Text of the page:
- Team members will teach no more than two courses in the second year of the project. Because course release is involved, applicants are strongly encouraged to discuss their plans with the relevant parties (i.e., chairs and Deans) in advance of proposal submission.
- All team members receive full release from “heavy” administrative duties during the second year of the project (e.g., department chair, director of graduate study, center or institute director, etc.). Ideally, team leaders receive this administrative release during all three years of the project, but we recognize that in small units this may not be possible. Because administrative release is involved, applicants are strongly encouraged to discuss their plans with the relevant parties (i.e., chairs and Deans) in advance of proposal submission.
- During the second year, the team members’ departments will receive $5,000 to partially offset course reductions ($10,000 for team leaders). ISS faculty fellows whose appointments are split across units will work out an equitable division of this resource with the relevant parties (i.e., chairs and Deans) in advance of proposal submission.
- According to a March 2014 agreement with the College Deans, each ISS project will have the option of hiring one graduate RA for the team during one year of the project, usually the second year. One team member will take primary responsibility for supervising this RA, but the expectation is that it will be a shared resource for the team. The College of the RA’s primary supervisor will pay the tuition and associated allocated costs. The ISS project will need to fund the RA’s stipend and health insurance from the project budget (approximately $26,000 for a 9-month appointment and $34,000 for a 12-month appointment). The project should communicate to the ISS the year they hope to engage an RA so that the ISS can make plans in concert with other ISS projects.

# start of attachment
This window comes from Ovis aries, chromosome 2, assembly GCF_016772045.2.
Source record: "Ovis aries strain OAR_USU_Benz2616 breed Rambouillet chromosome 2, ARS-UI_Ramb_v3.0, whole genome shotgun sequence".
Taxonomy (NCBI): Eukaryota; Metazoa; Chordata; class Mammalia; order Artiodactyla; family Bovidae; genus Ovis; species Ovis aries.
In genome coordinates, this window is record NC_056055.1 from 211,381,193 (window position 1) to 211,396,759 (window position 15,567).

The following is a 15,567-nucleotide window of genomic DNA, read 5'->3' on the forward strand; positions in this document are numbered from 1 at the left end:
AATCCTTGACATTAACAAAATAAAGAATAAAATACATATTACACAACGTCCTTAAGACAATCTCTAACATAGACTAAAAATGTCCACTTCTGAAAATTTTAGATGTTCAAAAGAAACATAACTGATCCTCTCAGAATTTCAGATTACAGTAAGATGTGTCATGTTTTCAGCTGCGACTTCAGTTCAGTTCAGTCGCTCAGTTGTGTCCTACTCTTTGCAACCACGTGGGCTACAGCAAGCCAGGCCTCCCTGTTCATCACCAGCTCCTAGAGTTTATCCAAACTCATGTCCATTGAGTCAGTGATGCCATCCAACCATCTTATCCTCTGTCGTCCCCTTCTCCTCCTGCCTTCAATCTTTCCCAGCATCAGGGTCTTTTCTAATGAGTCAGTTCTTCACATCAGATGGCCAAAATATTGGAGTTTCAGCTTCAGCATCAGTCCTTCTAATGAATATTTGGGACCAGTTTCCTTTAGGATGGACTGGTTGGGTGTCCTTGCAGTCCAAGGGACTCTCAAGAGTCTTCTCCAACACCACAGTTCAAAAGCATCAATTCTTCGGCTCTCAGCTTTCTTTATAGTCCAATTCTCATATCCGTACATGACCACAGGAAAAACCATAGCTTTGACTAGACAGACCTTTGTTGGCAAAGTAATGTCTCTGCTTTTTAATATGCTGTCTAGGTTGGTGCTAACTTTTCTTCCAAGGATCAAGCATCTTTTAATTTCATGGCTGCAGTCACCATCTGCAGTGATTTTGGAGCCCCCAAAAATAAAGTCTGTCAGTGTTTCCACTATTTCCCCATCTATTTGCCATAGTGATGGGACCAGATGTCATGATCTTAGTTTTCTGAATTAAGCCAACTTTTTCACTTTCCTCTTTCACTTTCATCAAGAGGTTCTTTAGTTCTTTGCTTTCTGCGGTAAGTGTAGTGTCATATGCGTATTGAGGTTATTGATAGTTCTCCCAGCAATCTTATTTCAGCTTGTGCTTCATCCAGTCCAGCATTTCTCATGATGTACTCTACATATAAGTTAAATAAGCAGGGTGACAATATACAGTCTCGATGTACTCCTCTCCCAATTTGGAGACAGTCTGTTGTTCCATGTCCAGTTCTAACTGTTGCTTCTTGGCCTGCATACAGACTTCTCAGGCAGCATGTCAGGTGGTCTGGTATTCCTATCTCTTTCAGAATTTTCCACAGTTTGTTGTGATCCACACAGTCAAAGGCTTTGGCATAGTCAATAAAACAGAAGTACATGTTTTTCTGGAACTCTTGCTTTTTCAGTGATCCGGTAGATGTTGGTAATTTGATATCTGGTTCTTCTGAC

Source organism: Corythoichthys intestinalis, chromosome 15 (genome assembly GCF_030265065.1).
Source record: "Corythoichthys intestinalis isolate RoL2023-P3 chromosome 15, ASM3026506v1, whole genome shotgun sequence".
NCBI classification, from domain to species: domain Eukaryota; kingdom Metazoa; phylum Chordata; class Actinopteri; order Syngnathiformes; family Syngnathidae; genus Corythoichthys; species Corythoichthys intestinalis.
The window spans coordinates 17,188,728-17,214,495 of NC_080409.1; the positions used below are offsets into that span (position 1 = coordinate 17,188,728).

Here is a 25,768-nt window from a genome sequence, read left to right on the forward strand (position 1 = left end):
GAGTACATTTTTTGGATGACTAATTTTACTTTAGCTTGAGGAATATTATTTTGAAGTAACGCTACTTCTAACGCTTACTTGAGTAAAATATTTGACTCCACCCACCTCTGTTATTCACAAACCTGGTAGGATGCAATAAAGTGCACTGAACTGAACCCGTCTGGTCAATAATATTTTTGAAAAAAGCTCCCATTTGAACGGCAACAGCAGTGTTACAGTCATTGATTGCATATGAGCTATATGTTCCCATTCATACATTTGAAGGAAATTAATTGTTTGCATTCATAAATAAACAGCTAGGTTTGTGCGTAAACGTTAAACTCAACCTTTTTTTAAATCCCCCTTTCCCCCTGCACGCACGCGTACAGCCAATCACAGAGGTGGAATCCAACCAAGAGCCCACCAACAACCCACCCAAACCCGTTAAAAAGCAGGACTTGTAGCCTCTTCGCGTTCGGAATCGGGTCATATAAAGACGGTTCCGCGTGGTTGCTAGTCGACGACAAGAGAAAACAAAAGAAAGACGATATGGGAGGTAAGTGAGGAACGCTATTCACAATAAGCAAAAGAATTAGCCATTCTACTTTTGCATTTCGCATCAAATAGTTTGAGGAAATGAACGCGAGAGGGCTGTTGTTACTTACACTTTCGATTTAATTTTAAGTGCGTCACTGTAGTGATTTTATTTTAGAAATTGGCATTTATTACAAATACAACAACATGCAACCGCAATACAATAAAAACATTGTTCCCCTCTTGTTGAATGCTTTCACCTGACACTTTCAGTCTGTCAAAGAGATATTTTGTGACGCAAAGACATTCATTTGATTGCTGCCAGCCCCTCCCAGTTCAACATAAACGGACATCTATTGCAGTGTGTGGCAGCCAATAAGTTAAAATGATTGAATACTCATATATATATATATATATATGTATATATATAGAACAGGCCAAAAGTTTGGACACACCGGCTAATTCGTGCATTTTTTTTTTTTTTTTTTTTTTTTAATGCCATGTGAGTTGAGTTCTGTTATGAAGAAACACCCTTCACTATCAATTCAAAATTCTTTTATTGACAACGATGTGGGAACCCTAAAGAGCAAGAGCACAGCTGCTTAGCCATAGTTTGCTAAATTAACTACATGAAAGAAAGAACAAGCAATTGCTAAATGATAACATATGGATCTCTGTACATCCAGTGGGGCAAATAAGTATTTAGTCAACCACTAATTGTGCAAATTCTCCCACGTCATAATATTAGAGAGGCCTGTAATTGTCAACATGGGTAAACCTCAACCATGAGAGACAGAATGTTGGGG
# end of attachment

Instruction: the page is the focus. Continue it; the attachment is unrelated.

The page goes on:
- Within the project budget, each team member is entitled to a $6,000 individual research stipend. To access these funds, the project member needs to submit a one-page outline of their research project(s) and projected budget to the team leader and ISS Director. These funds are part of the project budget and are generally transferred during the first year of the project.
- During the second, in-residence year of the project, each team member will be provided with an ISS office, and a desktop Dell PC, if desired. The team will have access to a shared meeting room.
- The ISS provides reasonable, but limited, administrative assistance to support project activities, but does not provide individual administrative support.
- Project leaders and members are expected to be in Ithaca and not on sabbatical or administrative leave during the three years of the ISS theme project.
- Project leaders and members are expected to spend at least 50 percent of their time in their ISS offices during the second year of the project. Applicants are strongly encouraged to discuss their plans with the relevant parties (i.e., chairs and Deans) in advance of proposal submission.
- During year two (all three years, for the team leader), team members are prohibited from taking on significant administrative duties (e.g., department chair, director of graduate study, center or institute director, etc.) that would interfere with their ability to fully participate in all activities of the theme project. Applicants are strongly encouraged to discuss their plans with the relevant parties (i.e., chairs and Deans) in advance of proposal submission.